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  • Writer's pictureHugo Pinto

Teens in AI 2018 – Purpose trumps Tech

I can’t avoid feeling surprised whenever I come across teenagers and youngsters trying to solve the world around them, and I also can’t stop thinking all we’ve built so far, are toys about to be transformed into game-changing tools.

It’s my second time with Elena & Team, mentoring, speaking and this time just listening to the ideas coming out of a two week accelerator programme created with Microsoft’s Reactor in East London. The format is pretty simple…in theory – 20/25 youngsters between 11 and 18, brought together in teams (they’d never met before), and taken through 10 days of Design Thinking, Visioning, Coding and Pitching, using technology and the help of mentors and the team at Acorn Aspirations, to create a few things: A concept that solves a problem, a plan, a demo and a pitch. This pitch then happens on day 10, and it has a panel of judges deciding on the best concepts.

The victory for me is seeing this process unravel in ambitious ideas, driven by unconstrained thinking, and executed without fear of failure, but with purpose like most large corporations are only beginning to uncover.

Out of the pitches (I’ll update with a link for the official concepts and winners), there were a few key ideas that emerged, that I’d like to share and debate with whomever ends up reading this.


The platforms large businesses see as play (youtube, facebook) have an opportunity to serve a huge purpose. Youtube, can be turned into the world’s visual learner wikipedia, and play a fundamental role in education. One of the teams created such a concept, leveraging crowdsourced collaboration to rate youtube content. The risk of this not happening is they can fail an exam question because of an inaccurate youtube video. The tools we today see as entertainment, have a huge opportunity to power the democratisation of personalised learning.


It was interesting to see an evolution from many other hackathons with regards to how the solution is presented to it’s users, AKA, the channel. The knee-jerk reaction is to build a chatbot or an app, but these teams approached many of these using browser extensions, leveraging API and platforms to apply the intelligence of their concept on the edge, rather than trying to convince users to flock out of their channel into a website or an app. Good solutions and especially Artificial Intelligence is suffering because of the technical and scale challenges the current channel strategies ensued by organisations presents – I won’t even go into costs… A few teams presented their solutions as a browser extension or a youtube add-on. Even with some commercial challenges to be solved, ecosystem plays will force the hand of the FANGS of tomorrow to embrace, orchestrate and empower small groups of people to solve all of the challenges preventing this revolution to occur.


I get slightly annoyed when technology experts need to show off their skills in questioning the way the code is put together, when every idea addresses a big problem future generations will be (and sometimes already are), struggling with. Coding and Data Science are bound to be commoditised and ultimately automated – so stop trying to make it all about them. Solving for relevance, authenticity, meaning and impact across media, content, education, pathological classification and minor skin conditions are all problems of the masses, with potentially billions of humans impacted and could if combined together, tip the scale of sustainability of systems like the NHS. One team had an initial idea that didn’t convinced them, and when contemplating the possibility of having to pivot, they searched for humanities’ biggest challenges. I am still in awe with the simplicity of the answer.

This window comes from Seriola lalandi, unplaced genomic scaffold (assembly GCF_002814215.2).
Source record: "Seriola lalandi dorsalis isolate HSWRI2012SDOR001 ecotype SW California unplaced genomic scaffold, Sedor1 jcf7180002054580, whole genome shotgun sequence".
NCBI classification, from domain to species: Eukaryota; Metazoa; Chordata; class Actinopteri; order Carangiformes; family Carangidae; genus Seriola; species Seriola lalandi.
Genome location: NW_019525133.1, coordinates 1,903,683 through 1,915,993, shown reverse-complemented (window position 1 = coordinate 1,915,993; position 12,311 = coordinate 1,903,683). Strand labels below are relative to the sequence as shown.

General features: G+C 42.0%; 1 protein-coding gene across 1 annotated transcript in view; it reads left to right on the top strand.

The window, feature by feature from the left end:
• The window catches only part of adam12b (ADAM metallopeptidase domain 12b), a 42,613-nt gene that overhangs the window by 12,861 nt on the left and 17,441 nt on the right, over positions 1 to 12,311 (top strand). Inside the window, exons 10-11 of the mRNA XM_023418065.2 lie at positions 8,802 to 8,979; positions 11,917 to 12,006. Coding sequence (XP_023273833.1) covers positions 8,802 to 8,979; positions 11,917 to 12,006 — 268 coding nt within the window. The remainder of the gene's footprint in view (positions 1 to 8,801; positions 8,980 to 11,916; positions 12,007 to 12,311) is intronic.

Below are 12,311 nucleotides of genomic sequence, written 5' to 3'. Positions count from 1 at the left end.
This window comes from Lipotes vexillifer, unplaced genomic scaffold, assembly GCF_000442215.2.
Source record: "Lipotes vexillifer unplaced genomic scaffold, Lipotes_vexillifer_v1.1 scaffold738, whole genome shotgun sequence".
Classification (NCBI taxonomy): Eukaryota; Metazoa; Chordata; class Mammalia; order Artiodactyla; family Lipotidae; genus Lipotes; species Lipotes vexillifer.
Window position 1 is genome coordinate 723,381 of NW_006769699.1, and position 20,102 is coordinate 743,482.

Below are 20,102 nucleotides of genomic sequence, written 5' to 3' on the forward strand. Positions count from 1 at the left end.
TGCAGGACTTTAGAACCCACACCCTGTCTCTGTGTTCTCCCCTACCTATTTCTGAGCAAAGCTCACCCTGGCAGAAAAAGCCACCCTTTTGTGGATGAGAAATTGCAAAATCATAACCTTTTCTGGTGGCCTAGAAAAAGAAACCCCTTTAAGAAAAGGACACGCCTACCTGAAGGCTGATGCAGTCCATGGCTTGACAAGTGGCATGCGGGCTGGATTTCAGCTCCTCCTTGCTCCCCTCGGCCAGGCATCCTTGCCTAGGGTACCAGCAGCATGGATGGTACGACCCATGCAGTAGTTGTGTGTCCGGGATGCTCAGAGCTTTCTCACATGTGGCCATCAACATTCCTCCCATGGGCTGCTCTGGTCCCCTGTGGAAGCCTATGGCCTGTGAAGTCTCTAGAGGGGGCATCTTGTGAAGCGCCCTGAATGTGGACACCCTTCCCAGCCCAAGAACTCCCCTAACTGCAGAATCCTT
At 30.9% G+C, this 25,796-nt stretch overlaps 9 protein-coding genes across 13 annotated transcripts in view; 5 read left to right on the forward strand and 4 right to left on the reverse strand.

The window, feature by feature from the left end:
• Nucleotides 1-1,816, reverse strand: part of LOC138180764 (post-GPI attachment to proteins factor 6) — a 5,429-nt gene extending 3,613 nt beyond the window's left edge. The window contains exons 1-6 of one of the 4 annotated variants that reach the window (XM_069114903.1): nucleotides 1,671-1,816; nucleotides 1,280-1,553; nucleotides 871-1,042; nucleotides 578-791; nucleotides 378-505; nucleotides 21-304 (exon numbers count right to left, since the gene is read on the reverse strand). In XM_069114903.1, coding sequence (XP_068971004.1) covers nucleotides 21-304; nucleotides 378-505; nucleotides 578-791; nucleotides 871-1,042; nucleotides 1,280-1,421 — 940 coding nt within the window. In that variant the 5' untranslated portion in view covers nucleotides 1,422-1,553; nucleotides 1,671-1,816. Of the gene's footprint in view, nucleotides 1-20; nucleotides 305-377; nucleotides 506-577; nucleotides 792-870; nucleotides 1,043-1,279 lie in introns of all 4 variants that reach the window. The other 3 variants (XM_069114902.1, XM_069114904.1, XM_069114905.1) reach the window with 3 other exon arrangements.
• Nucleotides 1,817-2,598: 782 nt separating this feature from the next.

Everyone benefited with the two weeks – great concepts and signs of change to come in both the profile of the disruptors but also in the way they work. It feels like the time for large dominant companies to give way to a wave of disruption coming out of small teams of enlightened and empowered minds, aiming to change one of the problems they are facing regularly. It clearly brings to life the disconnect of the decision makers with the real struggles of youth nowadays.

They don’t seem to be struggling with buying a house or a car, they struggle with pursuing their beliefs, improving their communities, and taking care of their mental health, in the world of continuous exposure to fake news, peer pressure and a planet failing to keep up with humanity’s pace.

I intend to do my bit in helping these minds find a path to make these ideas a reality, and want to thank Elena, Pete, the Acorn team, Microsoft, BBC, Mastercard, and the other institutions that have been helping make this come to life.

This is not about Technology nor AI, it’s about empowering future generations. I believe brands that don’t have a social purpose will probably struggle to have a valued relationship with this army of entrepreneurs headed our way. I’m excited with what they’ll achieve.

I’d love to hear how this compares with your experience in Hackathons.

PS: Great sharing the afternoon with you Karen – it’s a shame I missed your keynote!

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